- Fatigue and lethargy
- Blood in the urine (hematuria)
- Excessive drooling
- Swelling at the injection site
There have also been very isolated instances of cats experiencing an allergic reaction to this medication. Your vet will assess your pet's health and history before recommending or prescribing this solution.
5. Measuring Proper Cerenia Mg Dosage
Cerenia is available as both an injectable and an oral tablet. Let's take a look at how to administer it to your kitty each way.
Most of the time, cats will receive a Cerenia injection. The most commonly-formulated dosage is one milligram of the medication per kilogram of their body weight. The injectable is typically administered subcutaneously (under the skin) but it can also be given intravenously (in the vein).
In some instances, pet parents may only give their cat one injection of the medicine. For instance, if you're traveling and you know the car will upset your kitty's stomach, you may only need a single dose. If you're administering it for several days, the maximum duration of the prescription is normally once daily for up to five days.
When vets prescribe Cerenia tablets for a cat, it's an off-label application. This is not a common approach and is only viable in certain rare cases when an injectable isn't an option.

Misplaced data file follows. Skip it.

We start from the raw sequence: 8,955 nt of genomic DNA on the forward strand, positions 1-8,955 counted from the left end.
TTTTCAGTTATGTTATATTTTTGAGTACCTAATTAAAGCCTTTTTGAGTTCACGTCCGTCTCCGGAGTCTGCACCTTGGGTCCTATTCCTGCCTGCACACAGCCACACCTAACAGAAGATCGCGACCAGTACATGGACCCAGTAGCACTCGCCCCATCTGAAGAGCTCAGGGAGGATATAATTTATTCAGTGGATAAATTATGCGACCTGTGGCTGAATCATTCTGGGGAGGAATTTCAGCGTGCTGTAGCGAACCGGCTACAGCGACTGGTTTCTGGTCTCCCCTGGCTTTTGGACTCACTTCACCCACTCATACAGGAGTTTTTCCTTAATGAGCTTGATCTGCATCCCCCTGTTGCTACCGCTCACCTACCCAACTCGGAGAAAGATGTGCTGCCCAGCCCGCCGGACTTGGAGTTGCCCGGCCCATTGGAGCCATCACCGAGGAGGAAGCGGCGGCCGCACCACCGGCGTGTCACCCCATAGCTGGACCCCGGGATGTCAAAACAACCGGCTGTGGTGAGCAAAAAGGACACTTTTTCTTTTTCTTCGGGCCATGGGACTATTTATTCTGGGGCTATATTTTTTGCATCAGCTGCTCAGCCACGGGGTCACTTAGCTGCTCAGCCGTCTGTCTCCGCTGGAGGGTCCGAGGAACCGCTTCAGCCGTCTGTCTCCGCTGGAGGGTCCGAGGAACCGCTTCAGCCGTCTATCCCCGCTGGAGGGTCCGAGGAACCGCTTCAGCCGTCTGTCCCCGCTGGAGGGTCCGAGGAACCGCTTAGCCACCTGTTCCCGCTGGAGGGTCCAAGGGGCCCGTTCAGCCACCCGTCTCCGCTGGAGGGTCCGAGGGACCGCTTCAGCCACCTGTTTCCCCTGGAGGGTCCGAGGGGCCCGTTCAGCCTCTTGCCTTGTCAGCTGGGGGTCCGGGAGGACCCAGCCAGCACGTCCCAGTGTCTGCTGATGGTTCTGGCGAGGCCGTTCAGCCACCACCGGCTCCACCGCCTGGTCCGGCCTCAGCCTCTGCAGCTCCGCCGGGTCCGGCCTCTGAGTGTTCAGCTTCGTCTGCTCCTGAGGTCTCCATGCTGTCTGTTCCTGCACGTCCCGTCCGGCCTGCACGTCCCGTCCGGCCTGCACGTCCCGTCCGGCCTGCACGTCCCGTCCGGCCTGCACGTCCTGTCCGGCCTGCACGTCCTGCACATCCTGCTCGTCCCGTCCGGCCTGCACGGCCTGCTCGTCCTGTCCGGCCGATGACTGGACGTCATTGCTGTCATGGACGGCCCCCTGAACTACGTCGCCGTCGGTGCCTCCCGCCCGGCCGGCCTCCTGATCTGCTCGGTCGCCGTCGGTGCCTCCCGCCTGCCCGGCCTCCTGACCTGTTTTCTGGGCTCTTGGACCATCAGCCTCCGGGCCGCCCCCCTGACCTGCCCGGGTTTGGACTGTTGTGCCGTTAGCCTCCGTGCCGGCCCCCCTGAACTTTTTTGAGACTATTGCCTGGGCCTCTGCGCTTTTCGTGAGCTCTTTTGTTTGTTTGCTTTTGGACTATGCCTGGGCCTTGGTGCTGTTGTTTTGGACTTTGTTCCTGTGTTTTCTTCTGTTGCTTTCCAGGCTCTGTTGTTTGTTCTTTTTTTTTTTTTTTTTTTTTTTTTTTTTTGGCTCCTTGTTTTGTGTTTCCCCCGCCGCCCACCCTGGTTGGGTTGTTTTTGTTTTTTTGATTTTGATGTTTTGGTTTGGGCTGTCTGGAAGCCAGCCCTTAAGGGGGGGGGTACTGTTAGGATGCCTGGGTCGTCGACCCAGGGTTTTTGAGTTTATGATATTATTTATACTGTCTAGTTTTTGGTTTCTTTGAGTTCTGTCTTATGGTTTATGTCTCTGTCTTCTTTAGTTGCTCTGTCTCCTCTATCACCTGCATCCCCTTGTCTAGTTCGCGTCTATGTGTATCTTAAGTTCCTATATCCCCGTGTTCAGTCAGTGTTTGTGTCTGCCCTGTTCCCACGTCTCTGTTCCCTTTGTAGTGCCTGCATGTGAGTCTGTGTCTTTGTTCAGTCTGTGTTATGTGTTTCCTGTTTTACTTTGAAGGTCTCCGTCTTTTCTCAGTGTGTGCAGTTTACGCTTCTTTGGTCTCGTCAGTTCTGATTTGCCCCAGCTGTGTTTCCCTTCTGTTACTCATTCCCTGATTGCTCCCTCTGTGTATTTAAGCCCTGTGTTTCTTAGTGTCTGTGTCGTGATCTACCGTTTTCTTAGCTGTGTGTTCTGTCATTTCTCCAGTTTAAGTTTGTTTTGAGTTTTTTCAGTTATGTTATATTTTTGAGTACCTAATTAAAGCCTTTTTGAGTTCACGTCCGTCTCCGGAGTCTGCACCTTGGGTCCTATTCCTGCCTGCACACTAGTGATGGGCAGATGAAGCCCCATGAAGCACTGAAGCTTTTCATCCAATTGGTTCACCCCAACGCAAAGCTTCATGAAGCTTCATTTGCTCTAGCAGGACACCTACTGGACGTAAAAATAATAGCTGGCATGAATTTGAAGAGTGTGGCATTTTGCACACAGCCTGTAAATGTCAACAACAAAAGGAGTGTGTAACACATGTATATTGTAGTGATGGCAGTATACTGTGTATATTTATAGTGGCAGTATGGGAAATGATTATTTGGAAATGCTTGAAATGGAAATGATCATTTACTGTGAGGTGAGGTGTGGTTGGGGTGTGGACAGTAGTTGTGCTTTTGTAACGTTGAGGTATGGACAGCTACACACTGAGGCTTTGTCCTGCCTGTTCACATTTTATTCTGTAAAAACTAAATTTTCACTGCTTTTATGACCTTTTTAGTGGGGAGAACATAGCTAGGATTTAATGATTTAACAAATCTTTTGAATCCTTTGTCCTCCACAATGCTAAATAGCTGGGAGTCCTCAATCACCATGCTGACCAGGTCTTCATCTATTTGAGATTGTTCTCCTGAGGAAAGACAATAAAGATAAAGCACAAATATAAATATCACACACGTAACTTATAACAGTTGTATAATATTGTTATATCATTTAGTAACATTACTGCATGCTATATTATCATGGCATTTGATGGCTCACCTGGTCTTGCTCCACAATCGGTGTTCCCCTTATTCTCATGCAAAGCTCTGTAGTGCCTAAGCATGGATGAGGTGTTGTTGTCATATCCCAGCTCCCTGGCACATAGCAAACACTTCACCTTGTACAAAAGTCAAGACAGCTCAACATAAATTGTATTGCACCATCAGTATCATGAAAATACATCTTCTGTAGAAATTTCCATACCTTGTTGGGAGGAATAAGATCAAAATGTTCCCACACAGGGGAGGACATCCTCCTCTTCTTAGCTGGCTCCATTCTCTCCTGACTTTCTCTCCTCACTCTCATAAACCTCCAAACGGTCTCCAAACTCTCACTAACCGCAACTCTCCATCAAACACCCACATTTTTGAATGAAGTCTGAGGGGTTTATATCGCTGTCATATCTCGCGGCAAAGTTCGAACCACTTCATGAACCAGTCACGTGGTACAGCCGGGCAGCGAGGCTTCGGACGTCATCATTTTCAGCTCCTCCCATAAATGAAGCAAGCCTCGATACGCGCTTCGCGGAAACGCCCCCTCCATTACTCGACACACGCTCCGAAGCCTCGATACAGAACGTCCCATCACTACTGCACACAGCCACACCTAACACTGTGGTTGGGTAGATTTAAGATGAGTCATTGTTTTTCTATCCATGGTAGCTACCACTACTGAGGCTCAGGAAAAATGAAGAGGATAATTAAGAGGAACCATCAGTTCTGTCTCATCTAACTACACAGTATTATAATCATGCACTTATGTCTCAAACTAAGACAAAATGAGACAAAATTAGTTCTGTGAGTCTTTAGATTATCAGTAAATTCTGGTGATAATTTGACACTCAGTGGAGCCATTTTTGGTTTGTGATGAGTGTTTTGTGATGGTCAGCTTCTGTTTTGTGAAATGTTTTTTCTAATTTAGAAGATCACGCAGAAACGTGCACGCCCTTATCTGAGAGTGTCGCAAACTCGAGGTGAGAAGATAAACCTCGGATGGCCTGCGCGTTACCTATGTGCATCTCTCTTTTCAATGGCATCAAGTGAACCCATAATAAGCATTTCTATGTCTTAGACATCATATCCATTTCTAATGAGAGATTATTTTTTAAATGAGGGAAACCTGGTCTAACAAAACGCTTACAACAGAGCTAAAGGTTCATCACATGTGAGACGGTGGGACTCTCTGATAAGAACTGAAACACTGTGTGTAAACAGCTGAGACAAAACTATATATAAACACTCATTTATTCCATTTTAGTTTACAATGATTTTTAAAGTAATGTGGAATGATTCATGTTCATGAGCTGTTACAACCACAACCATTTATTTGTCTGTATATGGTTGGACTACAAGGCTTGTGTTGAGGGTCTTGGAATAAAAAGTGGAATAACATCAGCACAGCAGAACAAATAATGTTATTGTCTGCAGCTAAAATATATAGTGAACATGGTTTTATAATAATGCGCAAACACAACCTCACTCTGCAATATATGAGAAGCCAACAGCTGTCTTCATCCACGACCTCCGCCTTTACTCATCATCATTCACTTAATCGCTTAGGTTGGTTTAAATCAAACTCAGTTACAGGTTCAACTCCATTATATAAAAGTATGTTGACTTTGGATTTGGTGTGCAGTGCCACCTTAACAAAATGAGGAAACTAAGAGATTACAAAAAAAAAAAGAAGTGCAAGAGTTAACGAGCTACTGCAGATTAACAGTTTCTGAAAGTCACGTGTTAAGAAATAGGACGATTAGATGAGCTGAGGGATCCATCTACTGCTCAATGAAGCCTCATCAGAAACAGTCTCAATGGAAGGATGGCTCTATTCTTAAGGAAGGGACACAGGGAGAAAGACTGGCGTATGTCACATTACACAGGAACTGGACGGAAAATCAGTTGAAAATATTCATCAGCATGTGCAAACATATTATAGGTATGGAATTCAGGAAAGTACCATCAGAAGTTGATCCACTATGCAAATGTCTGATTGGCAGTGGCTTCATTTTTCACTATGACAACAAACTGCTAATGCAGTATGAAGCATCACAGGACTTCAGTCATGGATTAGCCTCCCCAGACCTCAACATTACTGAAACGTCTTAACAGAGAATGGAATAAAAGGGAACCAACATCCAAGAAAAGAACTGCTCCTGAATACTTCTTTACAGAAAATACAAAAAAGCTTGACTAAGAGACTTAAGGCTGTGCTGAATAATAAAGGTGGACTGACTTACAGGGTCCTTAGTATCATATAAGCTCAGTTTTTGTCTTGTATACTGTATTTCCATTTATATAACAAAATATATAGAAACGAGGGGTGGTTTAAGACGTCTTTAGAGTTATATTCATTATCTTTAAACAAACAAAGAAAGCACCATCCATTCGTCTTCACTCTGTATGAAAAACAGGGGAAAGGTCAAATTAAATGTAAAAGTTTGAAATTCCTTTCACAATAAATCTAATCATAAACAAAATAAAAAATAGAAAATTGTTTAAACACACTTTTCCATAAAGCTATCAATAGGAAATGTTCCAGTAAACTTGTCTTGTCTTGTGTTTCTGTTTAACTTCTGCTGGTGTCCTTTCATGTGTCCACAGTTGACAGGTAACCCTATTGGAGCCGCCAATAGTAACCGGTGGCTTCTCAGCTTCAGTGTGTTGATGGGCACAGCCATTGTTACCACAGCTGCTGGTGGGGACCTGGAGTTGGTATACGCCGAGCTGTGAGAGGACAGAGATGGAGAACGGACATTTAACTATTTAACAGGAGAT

Before giving your cat a Cerenia tablet, make sure the usage is approved by not only your personal vet but also an attending veterinary surgeon. Note that there's a small risk of developing an allergic skin reaction if your skin is topically exposed to the drug.
To avoid this reaction, remember to wash your hands immediately after administering a Cerenia tablet to your cat.
6. Consider CBD for Optimized Wellness
It can be disheartening to see your cat feeling nauseous. Cerenia can be a great way to ease their discomfort. In addition, we also encourage you to check out our CBD products as a way to optimize your pet's overall wellness.
Though not intended to be used as a substitute for Cerenia, these products can help your kitty stay calm and healthy. They're veterinarian-made and third-party lab-tested.
One example is our CBD Oil for Cats. All you have to do is add the recommended dosage to her food, and you'll do your part to support her well-being, reduce inflammation, and boost her cognitive function.
Cerenia can be an effective way to prevent and treat vomiting in cats. However, it's important to learn as much as possible about this medication before beginning a regimen with your pet. Let's review answers to some of the most common questions.
7.1. How Long Until It Takes Effect?
Cerenia works rapidly. Most cats will begin to feel the effects within two hours, though some could feel it within 30 minutes.
7.2. What Are the Risk Factors?
There are some cats that might be more at risk when taking Cerenia than others. This includes:
- Pregnant cats
- Lactating cats
- Cats younger than 16 weeks old
- Cats with liver disease